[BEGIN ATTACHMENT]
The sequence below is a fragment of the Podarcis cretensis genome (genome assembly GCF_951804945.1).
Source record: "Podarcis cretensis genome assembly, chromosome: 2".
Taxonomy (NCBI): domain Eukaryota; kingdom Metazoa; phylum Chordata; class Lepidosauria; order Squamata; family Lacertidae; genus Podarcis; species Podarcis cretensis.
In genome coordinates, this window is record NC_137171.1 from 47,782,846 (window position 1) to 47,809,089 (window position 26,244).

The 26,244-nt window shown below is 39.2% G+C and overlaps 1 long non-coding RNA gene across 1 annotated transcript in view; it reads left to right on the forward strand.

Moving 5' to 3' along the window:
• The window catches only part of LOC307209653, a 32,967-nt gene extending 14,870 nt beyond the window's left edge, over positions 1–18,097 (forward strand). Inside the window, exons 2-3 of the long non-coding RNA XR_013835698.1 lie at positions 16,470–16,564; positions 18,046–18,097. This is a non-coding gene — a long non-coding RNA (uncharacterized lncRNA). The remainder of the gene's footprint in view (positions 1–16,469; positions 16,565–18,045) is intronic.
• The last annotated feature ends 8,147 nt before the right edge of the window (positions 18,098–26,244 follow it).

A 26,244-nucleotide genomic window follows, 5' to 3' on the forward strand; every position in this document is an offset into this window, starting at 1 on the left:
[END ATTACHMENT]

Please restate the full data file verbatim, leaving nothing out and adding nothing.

The sequence below is a fragment of the Podarcis cretensis genome (genome assembly GCF_951804945.1).
Source record: "Podarcis cretensis genome assembly, chromosome: 2".
Taxonomy (NCBI): domain Eukaryota; kingdom Metazoa; phylum Chordata; class Lepidosauria; order Squamata; family Lacertidae; genus Podarcis; species Podarcis cretensis.
In genome coordinates, this window is record NC_137171.1 from 47,782,846 (window position 1) to 47,809,089 (window position 26,244).

The 26,244-nt window shown below is 39.2% G+C and overlaps 1 long non-coding RNA gene across 1 annotated transcript in view; it reads left to right on the forward strand.

Moving 5' to 3' along the window:
• The window catches only part of LOC307209653, a 32,967-nt gene extending 14,870 nt beyond the window's left edge, over positions 1–18,097 (forward strand). Inside the window, exons 2-3 of the long non-coding RNA XR_013835698.1 lie at positions 16,470–16,564; positions 18,046–18,097. This is a non-coding gene — a long non-coding RNA (uncharacterized lncRNA). The remainder of the gene's footprint in view (positions 1–16,469; positions 16,565–18,045) is intronic.
• The last annotated feature ends 8,147 nt before the right edge of the window (positions 18,098–26,244 follow it).

A 26,244-nucleotide genomic window follows, 5' to 3' on the forward strand; every position in this document is an offset into this window, starting at 1 on the left: